As the year turns to 2013, A local pastor from a Lutheran congregation in Florida urged believers in Jesus Christ turn away from sin and look toward the unchanging Lord who renews each individual, seeking Him among hungry and marginalized people.
"Jesus Christ is the same yesterday and today and forever" a Lutheran pastor from Florida emphasized in a year-end meditation posted on Monday to the "Living Lutheran" blog.
The Rev. Dr. Keith Spencer of Trinity Lutheran Church, an ELCA congregation in Pembroke Pines, Fla., stated that as the year turns, only Jesus Christ is worthy to remain and believers should turn away from 'sin that clings' and look toward the Lord manifested in 'the hungry, the thirsty, the naked, the incarcerated, the voiceless, the marginalized, the broken."
He quoted from the biblical passage in Hebrews 13:8.
"'Jesus Christ is the same yesterday and today and forever' and maybe we like to cling to the notion that this 'unchangingness' of Jesus can hold other things the same, unchanging, preserved. Something else to hold on to when so much else is crumbling, proved impermanent, built on sandy soil, muddy ground, the cliff's edge; as if we truly need what we desire, something else," he wrote.
"But strip it all away, and there is Jesus, Nothing else left, needed, worth our clinging to, worth our hope, our heart, our all," he added.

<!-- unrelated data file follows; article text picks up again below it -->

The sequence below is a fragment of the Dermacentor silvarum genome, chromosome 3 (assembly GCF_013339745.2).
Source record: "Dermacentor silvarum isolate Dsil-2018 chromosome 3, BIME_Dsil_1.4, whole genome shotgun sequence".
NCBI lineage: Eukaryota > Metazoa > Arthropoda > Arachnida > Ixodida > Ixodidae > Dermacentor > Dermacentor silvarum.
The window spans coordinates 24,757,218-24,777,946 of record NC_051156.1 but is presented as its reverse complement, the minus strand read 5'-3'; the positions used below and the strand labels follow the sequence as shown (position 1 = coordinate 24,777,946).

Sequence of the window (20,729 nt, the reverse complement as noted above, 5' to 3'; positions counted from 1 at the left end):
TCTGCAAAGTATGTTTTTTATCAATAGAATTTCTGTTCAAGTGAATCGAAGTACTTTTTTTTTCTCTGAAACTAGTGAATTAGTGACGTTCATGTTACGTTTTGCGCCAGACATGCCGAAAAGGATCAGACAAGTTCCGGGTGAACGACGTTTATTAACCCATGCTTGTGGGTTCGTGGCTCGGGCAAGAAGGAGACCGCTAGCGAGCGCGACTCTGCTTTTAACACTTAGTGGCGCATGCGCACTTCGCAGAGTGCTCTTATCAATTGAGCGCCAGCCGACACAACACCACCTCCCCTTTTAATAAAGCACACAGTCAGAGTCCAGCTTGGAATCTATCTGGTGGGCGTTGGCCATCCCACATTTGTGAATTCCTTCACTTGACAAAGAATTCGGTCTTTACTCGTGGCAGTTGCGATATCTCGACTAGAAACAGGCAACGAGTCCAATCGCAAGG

However he also emphasized another passage stating how Christ renews believers.
"So if anyone is in Christ, there is a new creation: everything old has passed away; see, everything has become new!" Rev. Spencer quotes from 2 Corinthians 5:17.
"We are creations made new in Christ. New and being renewed. Dying, rising, living and free to live without the binding of fear, the nothingness of death, the smell of clods of earth and wilting flowers. And at the turning of the year that should bring no small comfort, our being made new, the old gone and thankfully so. You and I made new and daily being renewed, in Christ," he said.
Instead of looking toward sin as the year turns, he urged believers to look for the Lord in downtrodden people.
"And so we turn at the turning of the year. We turn away from the sin that clings, that whispers our secret fears, that masquerades in visage that delights and repulses. We turn away from the foolishness of false gods and blindness of the suffering of others, of blaming victims, of judging, of the dust speck in another's eye, of failing to see what is right before us, the Lord in the hungry, the thirsty, the naked, the incarcerated, the voiceless, the marginalized, the broken," he said.
He concluded with a final call to turn to the Lord.
"We turn away from what we do and fail to do, from the standing idly by, the silences; we turn in repentance, in hope, in promise, to Christ, whose mercy never fails. We turn and turn and turn. At the turning of the year."